Illinois Supreme Court Reinstates Medical Malpractice Defense Verdict

The Supreme Court of the State of Illinois (“Illinois Supreme Court”) held in its November 18, 2021 opinion in an Illinois medical malpractice wrongful death action arising out of the treatment a decedent received in the defendant hospital: “we conclude that the circuit court did not abuse its discretion or deny plaintiff a fair trial when it refused to issue a nonpattern jury instruction on loss of chance in this case. As the appellate court correctly concluded in Sinclair, when a jury is instructed on proximate cause through a pattern jury instruction, “[t]he lost chance doctrine, as a form of proximate cause, [is] encompassed within the instruction given to the jury,” and the circuit court’s refusal to give a separate nonpattern instruction on loss of chance does not deny the plaintiff a fair trial.”

Plaintiff’s Informed Consent Instruction Request

The Illinois Supreme Court further stated: “We agree with defendants that the circuit court properly determined that a pattern jury instruction on informed consent was not required in this case. Illinois law recognizes “four essential elements a plaintiff must prove in a malpractice action based upon the doctrine of informed consent: ‘(1) the physician had a duty to disclose material risks; (2) he failed to disclose or inadequately disclosed those risks; (3) as a direct and proximate result of the failure to disclose, the patient consented to treatment she otherwise would not have consented to; and (4) plaintiff was injured by the proposed treatment.’”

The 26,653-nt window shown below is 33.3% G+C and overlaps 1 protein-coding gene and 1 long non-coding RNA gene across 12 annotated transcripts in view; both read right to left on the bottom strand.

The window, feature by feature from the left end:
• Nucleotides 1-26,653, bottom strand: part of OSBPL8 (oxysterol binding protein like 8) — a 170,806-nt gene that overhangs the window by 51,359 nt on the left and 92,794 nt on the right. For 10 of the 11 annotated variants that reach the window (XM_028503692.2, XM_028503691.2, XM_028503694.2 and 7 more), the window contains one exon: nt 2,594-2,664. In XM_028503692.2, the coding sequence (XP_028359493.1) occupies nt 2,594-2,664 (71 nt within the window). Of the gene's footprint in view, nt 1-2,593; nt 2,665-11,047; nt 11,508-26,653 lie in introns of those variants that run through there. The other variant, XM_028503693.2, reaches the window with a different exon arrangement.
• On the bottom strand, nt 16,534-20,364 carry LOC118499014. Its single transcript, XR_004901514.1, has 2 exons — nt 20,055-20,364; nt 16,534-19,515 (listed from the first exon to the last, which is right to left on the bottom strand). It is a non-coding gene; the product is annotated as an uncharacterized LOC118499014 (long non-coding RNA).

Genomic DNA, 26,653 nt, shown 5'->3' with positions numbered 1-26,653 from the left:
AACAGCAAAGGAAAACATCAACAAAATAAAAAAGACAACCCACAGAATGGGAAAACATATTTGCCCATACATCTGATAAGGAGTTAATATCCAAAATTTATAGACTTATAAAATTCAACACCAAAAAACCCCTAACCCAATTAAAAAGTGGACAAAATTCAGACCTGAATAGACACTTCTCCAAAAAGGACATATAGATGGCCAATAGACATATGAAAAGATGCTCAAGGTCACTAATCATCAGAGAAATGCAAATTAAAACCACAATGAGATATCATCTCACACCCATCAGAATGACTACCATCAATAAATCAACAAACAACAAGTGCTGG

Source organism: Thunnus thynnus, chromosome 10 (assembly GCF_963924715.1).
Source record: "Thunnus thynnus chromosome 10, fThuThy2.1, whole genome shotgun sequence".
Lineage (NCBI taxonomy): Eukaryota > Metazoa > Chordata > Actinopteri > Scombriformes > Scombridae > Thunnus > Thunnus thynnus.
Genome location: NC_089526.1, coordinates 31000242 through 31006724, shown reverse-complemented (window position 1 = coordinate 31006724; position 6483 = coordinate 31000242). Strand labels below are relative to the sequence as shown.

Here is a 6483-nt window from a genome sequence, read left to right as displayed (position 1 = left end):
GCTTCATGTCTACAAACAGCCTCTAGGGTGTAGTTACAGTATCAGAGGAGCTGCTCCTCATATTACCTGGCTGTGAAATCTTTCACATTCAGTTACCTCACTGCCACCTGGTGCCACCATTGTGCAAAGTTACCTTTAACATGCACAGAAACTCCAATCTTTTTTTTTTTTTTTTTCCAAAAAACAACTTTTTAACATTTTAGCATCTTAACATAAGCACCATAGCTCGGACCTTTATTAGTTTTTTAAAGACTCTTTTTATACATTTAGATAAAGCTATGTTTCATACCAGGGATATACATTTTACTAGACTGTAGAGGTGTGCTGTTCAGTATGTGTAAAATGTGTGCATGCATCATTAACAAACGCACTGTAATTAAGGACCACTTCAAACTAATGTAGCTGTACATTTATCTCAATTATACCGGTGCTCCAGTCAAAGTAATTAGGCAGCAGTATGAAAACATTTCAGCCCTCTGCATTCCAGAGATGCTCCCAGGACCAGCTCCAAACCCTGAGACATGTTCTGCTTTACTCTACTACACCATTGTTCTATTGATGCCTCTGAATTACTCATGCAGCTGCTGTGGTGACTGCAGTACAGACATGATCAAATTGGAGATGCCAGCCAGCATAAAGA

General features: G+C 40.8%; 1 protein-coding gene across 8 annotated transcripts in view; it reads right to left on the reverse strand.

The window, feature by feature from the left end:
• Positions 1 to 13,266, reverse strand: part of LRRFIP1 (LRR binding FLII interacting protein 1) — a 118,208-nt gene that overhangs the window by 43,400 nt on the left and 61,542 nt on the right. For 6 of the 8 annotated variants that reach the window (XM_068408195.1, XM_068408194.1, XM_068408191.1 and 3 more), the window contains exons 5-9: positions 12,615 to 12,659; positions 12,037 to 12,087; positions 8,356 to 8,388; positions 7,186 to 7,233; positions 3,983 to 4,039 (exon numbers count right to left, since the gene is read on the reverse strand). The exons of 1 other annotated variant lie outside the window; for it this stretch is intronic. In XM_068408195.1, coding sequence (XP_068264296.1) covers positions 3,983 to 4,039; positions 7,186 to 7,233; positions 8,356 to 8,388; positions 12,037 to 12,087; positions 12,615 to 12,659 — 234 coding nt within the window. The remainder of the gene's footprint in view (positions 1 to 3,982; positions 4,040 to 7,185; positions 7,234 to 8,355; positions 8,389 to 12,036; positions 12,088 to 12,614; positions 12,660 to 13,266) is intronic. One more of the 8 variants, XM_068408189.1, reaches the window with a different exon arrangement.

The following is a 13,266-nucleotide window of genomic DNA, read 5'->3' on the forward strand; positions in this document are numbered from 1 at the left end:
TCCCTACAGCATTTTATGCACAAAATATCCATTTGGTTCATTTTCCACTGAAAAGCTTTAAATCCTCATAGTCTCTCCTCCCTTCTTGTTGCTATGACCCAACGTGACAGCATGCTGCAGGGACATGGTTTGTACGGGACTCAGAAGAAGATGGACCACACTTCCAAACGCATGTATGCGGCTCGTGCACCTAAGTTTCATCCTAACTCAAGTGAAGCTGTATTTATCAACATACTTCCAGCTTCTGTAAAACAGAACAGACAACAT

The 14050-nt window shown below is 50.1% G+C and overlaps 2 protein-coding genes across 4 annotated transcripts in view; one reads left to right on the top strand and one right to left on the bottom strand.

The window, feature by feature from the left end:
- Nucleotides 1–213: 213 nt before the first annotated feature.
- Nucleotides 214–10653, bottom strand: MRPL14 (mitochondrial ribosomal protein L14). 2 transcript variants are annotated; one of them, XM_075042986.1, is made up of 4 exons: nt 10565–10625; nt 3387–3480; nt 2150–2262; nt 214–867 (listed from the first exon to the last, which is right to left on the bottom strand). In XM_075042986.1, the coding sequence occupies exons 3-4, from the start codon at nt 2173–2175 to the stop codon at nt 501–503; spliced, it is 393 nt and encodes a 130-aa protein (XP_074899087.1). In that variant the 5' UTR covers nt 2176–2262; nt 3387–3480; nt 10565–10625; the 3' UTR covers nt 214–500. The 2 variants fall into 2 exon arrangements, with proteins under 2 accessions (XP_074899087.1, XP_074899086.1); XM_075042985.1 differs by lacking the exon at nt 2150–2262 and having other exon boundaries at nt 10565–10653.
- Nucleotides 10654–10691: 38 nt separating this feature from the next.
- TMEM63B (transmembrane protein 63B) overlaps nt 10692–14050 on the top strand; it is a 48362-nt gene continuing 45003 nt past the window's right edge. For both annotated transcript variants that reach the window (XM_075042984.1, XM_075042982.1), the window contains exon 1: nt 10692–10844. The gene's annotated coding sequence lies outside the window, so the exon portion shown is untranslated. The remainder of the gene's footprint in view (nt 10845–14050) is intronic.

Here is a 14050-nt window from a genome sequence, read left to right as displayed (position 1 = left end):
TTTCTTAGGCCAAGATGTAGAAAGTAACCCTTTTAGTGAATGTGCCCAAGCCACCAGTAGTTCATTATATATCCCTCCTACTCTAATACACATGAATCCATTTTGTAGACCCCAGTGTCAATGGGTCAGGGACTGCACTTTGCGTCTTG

The Illinois Supreme Court held: “Here, plaintiff has never alleged or presented any evidence on the third and fourth elements of an informed consent claim—that Jill consented to medical treatment without being adequately informed and that the treatment injured her. Similarly, plaintiff’s proposed jury instruction did not identify any treatment Jill received or any injury she received from that treatment. Instead, plaintiff effectively advances an inverse theory of informed consent by arguing that defendants are liable for not performing additional medical treatment on Jill before she left the hospital. Plaintiff cites no authority recognizing those allegations as a legally valid claim under the doctrine of informed consent … plaintiff did not allege or present evidence supporting a claim of lack of informed consent. Accordingly, we conclude that the circuit court did not abuse its discretion or deny plaintiff a fair trial when it refused to issue her proposed instruction on informed consent.”

The Illinois Supreme Court therefore affirmed the circuit court judgment entered for the defendant, and affirmed in part and reversed in part the Illinois Appellate Court judgment.

Source Bailey v. Mercy Hospital and Medical Center, 2021 IL 126748.

If you or a loved one may have been injured (or worse) as a result of hospital negligence in Illinois or in another U.S. state, you should promptly find an Illinois medical malpractice lawyer, or a medical malpractice lawyer in your state, who may investigate your hospital malpractice claim for you and represent you or your loved one in a hospital malpractice case, if appropriate.

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This entry was posted on Sunday, January 2nd, 2022 at 5:21 am. Both comments and pings are currently closed.

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